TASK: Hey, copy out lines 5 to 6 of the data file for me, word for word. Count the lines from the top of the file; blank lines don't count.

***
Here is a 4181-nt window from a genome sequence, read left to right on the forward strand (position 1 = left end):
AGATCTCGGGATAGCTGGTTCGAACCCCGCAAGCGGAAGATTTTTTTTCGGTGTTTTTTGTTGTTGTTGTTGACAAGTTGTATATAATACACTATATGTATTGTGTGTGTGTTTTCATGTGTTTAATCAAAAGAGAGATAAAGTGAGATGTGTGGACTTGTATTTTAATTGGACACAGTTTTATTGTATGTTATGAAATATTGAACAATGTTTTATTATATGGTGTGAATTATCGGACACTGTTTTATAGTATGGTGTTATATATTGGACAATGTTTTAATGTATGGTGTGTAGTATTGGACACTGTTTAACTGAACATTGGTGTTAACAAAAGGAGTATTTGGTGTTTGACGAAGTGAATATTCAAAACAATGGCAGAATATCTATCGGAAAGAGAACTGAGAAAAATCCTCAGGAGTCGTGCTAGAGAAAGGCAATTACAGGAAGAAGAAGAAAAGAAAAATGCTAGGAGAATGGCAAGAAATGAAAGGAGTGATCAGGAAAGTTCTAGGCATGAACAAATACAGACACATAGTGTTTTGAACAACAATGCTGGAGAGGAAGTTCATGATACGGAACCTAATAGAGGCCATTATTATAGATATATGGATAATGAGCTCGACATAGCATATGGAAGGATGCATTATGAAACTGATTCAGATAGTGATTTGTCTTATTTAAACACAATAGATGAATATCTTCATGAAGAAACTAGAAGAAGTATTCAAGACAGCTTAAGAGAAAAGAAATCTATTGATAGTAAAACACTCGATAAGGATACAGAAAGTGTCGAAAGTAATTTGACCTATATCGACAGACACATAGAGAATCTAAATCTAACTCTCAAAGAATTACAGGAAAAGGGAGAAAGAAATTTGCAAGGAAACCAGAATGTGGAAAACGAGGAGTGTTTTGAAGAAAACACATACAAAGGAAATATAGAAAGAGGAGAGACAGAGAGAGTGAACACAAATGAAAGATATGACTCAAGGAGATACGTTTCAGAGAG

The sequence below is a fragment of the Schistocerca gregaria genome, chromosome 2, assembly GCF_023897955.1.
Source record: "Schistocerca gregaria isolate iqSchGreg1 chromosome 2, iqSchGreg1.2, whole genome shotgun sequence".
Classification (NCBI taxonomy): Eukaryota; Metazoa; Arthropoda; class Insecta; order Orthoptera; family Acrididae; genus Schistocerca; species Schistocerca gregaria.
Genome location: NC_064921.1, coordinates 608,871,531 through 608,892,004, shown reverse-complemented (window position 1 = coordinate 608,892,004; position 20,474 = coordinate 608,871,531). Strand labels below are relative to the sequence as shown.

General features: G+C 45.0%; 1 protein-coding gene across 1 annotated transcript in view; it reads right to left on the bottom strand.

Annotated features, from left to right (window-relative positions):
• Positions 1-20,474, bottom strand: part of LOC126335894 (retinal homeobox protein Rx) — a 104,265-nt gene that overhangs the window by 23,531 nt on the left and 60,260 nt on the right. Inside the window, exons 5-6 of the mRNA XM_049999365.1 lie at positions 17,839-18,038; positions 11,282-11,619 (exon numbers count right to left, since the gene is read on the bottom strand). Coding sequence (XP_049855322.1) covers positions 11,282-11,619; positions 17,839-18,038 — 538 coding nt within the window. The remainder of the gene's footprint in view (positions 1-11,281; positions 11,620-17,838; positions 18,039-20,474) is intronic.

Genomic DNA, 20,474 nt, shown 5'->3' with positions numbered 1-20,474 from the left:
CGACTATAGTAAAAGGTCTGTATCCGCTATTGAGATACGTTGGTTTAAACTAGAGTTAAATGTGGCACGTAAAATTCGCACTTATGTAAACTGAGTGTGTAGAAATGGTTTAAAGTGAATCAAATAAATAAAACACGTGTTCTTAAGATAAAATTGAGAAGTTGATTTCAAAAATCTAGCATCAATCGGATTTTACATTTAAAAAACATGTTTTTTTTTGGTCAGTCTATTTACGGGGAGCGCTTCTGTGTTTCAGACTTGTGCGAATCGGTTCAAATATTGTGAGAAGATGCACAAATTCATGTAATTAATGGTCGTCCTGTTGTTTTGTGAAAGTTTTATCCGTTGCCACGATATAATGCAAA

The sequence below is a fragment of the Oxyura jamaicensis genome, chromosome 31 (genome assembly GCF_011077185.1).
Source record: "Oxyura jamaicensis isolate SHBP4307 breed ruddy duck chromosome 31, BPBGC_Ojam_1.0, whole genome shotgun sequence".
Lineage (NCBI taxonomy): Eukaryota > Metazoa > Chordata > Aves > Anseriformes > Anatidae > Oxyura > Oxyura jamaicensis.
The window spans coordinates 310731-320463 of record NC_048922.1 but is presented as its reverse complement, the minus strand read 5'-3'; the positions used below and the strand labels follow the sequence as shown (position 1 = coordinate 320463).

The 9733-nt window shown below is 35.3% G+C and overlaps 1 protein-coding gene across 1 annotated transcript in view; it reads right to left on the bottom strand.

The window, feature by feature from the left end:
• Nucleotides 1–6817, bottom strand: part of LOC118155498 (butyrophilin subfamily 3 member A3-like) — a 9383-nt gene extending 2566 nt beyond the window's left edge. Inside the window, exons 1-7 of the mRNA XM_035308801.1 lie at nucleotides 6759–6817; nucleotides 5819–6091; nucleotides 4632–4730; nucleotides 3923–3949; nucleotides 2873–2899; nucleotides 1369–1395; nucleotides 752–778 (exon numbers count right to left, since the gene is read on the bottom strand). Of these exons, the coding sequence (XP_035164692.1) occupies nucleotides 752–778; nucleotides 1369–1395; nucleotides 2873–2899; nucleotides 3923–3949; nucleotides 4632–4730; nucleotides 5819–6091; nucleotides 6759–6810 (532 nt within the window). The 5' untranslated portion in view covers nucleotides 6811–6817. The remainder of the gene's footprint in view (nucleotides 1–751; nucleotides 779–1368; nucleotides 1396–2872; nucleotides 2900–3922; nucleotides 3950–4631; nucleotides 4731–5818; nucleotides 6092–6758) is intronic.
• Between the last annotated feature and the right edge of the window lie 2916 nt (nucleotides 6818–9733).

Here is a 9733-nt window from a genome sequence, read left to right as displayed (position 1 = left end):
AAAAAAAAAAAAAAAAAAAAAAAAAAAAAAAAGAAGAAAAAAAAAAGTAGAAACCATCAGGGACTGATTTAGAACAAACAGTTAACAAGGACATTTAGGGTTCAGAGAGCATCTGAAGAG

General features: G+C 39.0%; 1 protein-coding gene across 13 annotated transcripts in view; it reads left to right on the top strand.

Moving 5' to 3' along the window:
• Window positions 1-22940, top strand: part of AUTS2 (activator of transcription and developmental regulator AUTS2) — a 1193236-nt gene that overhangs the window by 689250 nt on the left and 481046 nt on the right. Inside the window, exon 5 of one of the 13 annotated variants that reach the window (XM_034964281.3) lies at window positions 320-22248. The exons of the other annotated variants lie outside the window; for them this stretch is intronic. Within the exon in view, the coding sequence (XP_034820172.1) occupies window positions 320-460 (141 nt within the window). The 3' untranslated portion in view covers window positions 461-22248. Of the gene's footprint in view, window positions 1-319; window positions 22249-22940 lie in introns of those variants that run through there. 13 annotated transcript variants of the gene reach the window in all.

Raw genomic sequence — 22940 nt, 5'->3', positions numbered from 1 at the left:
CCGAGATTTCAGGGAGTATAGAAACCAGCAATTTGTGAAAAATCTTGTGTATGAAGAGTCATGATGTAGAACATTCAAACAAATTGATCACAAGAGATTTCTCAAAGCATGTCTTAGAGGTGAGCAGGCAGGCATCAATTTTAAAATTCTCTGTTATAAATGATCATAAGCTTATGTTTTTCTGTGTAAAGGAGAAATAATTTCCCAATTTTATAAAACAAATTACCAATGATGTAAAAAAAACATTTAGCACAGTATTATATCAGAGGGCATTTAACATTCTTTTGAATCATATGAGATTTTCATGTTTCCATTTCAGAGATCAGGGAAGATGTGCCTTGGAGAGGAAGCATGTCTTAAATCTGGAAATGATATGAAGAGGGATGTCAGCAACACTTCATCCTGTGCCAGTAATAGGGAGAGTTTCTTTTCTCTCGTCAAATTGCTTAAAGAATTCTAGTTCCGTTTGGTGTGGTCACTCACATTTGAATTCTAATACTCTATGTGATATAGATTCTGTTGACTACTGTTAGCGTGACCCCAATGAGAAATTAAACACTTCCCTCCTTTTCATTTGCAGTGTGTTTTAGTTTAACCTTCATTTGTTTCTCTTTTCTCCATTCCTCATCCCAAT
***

Classification (NCBI taxonomy): Eukaryota; Metazoa; Arthropoda; class Insecta; order Orthoptera; family Acrididae; genus Schistocerca; species Schistocerca gregaria.
Genome location: NC_064921.1, coordinates 608,871,531 through 608,892,004, shown reverse-complemented (window position 1 = coordinate 608,892,004; position 20,474 = coordinate 608,871,531). Strand labels below are relative to the sequence as shown.